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Everything Belongs to the Future

3.53  ·  Rating details ·  1,024 ratings  ·  169 reviews
Time is a weapon wielded by the rich, who have excess of it, against the rest, who must trade every breath of it against the promise of another day's food and shelter. What kind of world have we made, where human beings can live centuries if only they can afford the fix? What kind of creatures have we become? The same as we always were, but keener.

In the ancient heart of O
ebook, 128 pages
Published October 18th 2016 by
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Average rating 3.53  · 
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 ·  1,024 ratings  ·  169 reviews

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Althea Ann
Dec 15, 2016 rated it it was ok
For me, this was a story of diminishing returns. It started really, really strongly - I thought I was going to love it. 60-80 years in the future, society has been changed by the development of a drug that arrests the aging process. Problem is, it has to be taken daily, and of course, the wealthy elites have made sure that it is expensive enough to be out-of-reach of the masses. Naturally, this has exacerbated the rift between haves and have-nots.

In the college town of Oxford, a small group of y
Nov 26, 2016 rated it it was amazing
Shelves: science-fiction
4.5 stars
This is Penny’s first foray into fiction I think. I am already a fan of her blogging and political writing. This is a dystopian novella set in Oxford in 2098. As one reviewer has aptly put it; it is “a tale of pharmadystopian, immortal gerontocrats.”
The idea is a simple one. In the early 21st century a drug is developed that maintains youth. It is very expensive, so only the rich can afford it. It is available with some job packages and the wealthy company owning the rights give it to s
Liz Barnsley
Oct 22, 2016 rated it liked it
A short sharp read from Laurie Penny here in a novella length story which I banged through during a working break - intriguing premise, nicely done, but I wanted more to be honest.

One thing that worked for me particularly was the Oxford setting which I know well, living as I do just outside of it, so the sense of place was strong and the Oxford Laurie Penny creates is a compelling one. In a world where you can have longevity of life if you have enough money to pay for it whilst everyone else liv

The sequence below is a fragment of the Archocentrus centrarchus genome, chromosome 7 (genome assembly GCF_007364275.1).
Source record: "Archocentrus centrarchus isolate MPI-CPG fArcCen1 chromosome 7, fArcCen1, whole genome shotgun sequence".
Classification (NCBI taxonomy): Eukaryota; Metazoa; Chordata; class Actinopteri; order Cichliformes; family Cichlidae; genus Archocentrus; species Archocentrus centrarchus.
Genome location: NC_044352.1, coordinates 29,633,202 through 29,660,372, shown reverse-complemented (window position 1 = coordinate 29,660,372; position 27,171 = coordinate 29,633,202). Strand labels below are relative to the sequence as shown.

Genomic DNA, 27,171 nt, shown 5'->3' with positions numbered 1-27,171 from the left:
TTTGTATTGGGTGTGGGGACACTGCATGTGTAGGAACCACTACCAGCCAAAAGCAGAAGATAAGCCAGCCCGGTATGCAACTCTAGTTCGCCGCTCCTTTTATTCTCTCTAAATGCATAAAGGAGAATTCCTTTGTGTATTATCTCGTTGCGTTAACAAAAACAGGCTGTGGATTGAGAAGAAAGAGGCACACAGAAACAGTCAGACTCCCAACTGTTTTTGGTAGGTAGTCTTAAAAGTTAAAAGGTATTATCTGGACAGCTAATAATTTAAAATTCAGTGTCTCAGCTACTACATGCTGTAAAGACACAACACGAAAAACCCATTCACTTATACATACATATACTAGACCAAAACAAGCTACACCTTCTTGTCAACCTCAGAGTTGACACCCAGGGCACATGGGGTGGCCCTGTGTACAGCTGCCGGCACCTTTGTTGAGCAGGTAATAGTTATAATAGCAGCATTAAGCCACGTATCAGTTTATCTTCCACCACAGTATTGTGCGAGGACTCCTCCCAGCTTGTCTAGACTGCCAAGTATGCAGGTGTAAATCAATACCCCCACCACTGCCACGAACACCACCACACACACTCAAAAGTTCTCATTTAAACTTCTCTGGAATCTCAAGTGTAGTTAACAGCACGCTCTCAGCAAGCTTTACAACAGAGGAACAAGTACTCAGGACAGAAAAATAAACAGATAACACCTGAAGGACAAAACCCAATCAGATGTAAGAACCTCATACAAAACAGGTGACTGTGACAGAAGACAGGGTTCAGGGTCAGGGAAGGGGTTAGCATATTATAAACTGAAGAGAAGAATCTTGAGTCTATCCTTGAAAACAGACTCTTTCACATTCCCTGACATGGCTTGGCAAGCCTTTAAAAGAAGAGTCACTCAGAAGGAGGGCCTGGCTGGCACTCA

Michael Hicks
Oct 12, 2016 rated it it was amazing
For me, science fiction is at its best when it tells an allegorical story reflecting on issues of the present day, and this is what makes Laurie Penny's Everything Belongs To The Future such a strong work.

In 2098, scientists have created a Fountain of Youth in a little blue pill. This creates a gerotocracy that only further divides the haves from the have-nots, as the pill is marketed to the rich, and priced so only the wealthy have access. A small group of idealistic youths with aspirations of
Jul 26, 2020 rated it really liked it
Oh you, little novella, I very much liked you and your biopunk vibe.

Prior to reading, I knew nothing about the story or its author, just that I needed something short to help get my reading groove back. A premise inspired by true events is woven into a bleak vision of our future, one that is easy to imagine. I very much liked the narrative choices and writing style; I could feel the damp and smell the dumpster dive stew. Yum.
Emma Sea
Feb 25, 2017 rated it it was amazing
Shelves: short-story, spec-fic
Brilliant spec fic/sci-fi story, great structure. Wonderful characters who seemed so real to me. Loved it.
Thomas Wagner
[Revising rating after further thought. Looks like I'm going with 2.5. Full length review coming.]
Jun 20, 2016 rated it liked it

The nitty-gritty: A strong concept that should have worked, but for this reader, there just wasn’t enough emotional connection for me to enjoy the story.

Alex was a survivor. Alex wanted the fix, and that was the deal, the box of Turkish delight to sweeten the work of professional betrayal: half a century. Standard offer to all TeamThreeHundred employees with security clearance. Shit pay and long hours, but what did that matter when at the end of it all, you got fifty more years, at least?

mad mags
Oct 08, 2016 rated it it was amazing
Entertaining and thought-provoking, this novella left me wanting more. (Sooooo much more!)

(Full disclosure: I received a free ebook for review through NetGalley. Trigger warning for rape.)

“All I wanted was to make something small and bright and good, something that lasted a little while, a little while longer than I did. All I wanted was to push back against the darkness just a little bit. To live in the cracks in capitalism with the people I care about, just for a little while. But it turns out
Aug 05, 2017 rated it really liked it
I love goodreads. I hadn't heard about this novella before a review by Alice showed up in my feed. Thanks to her review I got to read this thought provoking SF novella.